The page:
With all that uncertainty, even a true freshman, like Schwaba, can compete for the starting job. He played defensive end and tight end at Upper Saint Clair high school, but was recruited as an h-back/blocking tight end. Schwaba takes the lessons learned from playing defensive end—generating leverage, working below pad level, driving back defenders—and incorporates them into his blocking. He has a strong motor and meets defenders at the point of attack without giving up any ground. As a pass catcher, Schwaba flashes good hands in traffic and can pickup yards after the catch. He still needs to add some bulk to his 6-4, 225-pound frame, but Schwaba has the makings of an effective Dunsmore heir apparent. Then again, Schwaba will need at least a year before he reaches his physical peak, so for now it may be best to hold off on the Dunsmore comparisons. If Schwaba decidedly outperforms his competition in preseason camp, he could be the week 1 starter. A better guess is that Fitzgerald will deploy Schwaba in a limited role early on, then gradually increase his playing time later in the season as he adjusts to his unique position. Fellow true freshman Dan Vitale could also cut into the superback playing time pie this season, though Schwaba is better prepared to play in year one.
Ian Park—three-star OG (Pittsburgh, Pennsylvania)
Fitzgerald plucked another 2012 class member from Upper Saint Clair in Park, a skilled interior lineman who chose Northwestern over West Virginia, Vanderbilt, Pittsburgh, Cincinnati and a host of other BCS programs. Park, DePietro and Vitabile provide a strong foundation upon which to build a strong line. DePietro, who bonded with Park over their shared recruitment trajectory, is better positioned to make a run at significant playing time this season. Yet Park is also prepared to take on a major reserve role, provided he outperforms Konopka and Deiters. He provides a reliable option behind Mulroe at left guard, but can also play the right side as well as center.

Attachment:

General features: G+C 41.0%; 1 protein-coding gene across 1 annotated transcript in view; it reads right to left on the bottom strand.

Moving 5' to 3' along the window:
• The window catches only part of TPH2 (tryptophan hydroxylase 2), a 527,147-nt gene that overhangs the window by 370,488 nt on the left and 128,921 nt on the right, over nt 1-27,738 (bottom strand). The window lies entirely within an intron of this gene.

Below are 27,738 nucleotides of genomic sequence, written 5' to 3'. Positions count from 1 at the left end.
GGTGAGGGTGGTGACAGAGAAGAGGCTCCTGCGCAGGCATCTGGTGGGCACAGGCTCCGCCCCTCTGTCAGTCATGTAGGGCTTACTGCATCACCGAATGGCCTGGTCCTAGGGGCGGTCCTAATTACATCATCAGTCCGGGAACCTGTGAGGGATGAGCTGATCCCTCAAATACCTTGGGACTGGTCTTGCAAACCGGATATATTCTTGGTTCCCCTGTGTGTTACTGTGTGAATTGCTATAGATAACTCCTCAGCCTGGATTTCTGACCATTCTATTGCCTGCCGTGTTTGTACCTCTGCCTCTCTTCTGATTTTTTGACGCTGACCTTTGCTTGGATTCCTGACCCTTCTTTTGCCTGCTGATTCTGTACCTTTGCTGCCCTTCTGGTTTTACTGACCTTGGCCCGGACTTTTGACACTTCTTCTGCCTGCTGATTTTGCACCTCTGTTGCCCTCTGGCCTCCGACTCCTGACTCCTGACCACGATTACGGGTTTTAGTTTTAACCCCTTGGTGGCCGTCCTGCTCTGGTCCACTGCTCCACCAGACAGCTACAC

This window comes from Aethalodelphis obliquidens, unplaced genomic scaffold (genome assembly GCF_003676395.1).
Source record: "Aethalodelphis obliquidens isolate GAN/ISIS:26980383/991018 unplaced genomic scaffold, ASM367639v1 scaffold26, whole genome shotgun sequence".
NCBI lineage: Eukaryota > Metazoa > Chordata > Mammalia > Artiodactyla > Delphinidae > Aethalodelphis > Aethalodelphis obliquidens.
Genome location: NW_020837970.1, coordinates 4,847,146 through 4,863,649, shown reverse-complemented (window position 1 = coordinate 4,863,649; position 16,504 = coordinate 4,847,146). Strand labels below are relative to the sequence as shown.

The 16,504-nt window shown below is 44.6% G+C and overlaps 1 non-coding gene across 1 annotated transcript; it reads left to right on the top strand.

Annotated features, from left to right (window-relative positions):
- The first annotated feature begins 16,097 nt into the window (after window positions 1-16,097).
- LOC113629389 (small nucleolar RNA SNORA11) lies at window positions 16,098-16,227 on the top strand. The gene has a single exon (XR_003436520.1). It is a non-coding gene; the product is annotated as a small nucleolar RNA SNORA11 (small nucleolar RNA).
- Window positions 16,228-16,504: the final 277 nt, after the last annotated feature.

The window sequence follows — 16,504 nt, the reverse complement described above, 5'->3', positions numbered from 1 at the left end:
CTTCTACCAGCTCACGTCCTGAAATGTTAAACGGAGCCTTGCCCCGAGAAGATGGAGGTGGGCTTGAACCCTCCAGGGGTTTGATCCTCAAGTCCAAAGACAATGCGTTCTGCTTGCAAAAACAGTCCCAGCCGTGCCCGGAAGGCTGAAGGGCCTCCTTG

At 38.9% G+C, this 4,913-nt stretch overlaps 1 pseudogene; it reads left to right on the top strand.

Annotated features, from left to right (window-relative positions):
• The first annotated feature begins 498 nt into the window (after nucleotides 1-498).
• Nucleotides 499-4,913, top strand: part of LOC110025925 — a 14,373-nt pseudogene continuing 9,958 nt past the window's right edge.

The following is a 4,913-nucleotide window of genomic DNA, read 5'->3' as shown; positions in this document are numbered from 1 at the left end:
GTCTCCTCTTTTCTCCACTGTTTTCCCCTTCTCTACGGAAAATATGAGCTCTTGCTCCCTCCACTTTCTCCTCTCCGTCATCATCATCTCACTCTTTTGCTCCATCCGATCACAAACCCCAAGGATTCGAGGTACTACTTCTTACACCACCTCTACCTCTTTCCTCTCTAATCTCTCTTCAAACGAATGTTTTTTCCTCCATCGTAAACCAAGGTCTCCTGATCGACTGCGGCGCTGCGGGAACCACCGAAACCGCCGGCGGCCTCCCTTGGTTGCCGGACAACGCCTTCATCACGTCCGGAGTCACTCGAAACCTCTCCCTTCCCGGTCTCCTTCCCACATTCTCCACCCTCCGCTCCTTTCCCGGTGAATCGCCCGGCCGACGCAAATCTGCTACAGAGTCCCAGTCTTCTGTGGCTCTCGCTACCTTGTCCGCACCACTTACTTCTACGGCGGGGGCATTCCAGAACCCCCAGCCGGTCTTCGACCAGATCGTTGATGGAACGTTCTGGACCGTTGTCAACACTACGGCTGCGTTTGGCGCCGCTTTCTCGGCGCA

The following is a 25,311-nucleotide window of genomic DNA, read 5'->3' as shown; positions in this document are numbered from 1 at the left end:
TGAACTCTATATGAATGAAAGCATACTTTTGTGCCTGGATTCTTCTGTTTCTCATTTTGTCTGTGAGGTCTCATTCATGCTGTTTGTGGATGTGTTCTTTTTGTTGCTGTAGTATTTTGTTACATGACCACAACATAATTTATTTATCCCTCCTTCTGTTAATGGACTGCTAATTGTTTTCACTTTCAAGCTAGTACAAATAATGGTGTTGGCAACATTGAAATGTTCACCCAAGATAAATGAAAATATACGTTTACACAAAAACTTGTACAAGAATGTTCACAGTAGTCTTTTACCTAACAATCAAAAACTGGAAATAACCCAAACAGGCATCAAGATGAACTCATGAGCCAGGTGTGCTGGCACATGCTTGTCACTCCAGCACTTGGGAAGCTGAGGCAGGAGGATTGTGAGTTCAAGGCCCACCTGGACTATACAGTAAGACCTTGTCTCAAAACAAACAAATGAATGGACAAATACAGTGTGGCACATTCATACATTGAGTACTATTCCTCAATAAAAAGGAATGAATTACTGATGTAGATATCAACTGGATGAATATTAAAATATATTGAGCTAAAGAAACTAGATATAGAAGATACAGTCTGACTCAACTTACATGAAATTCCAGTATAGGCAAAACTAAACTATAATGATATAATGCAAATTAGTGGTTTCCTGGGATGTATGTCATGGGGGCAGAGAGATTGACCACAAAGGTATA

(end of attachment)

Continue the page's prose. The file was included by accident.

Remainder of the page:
From a physical standpoint, Park is primed to make an impact this season. His 6-4, 295-pound frame comes well-equipped to counter the likes of Jordan Hill (Penn State) and Jonathan Hankins (Ohio State). Park is strong and aggressive in thwarting defensive tackles, an athletic presence in the trenches. Yet he may need some time to refine his skills before rightfully claiming a prominent role along the line. He flashes good initial punch, and rarely yields ground when engaging defenders one-on-one. Park excels when asked to trap and pull, and gets into the second level with tenacity and purpose. He could be a starter within the next two or three years. This season, his playing time would be limited, unless he vastly outperforms expectations in training camp and throughout the season. Using Park this season, tempting as it may be, may prove imprudent, particularly if he’s used as a mere insurance option. Park is a potential starter down the road, so the wiser approach involves a redshirt year. An extraordinary performance in preseason camp could change that, and Fitzgerald may have a difficult decision to make—to redshirt? Or not?—if Park outperforms his competition.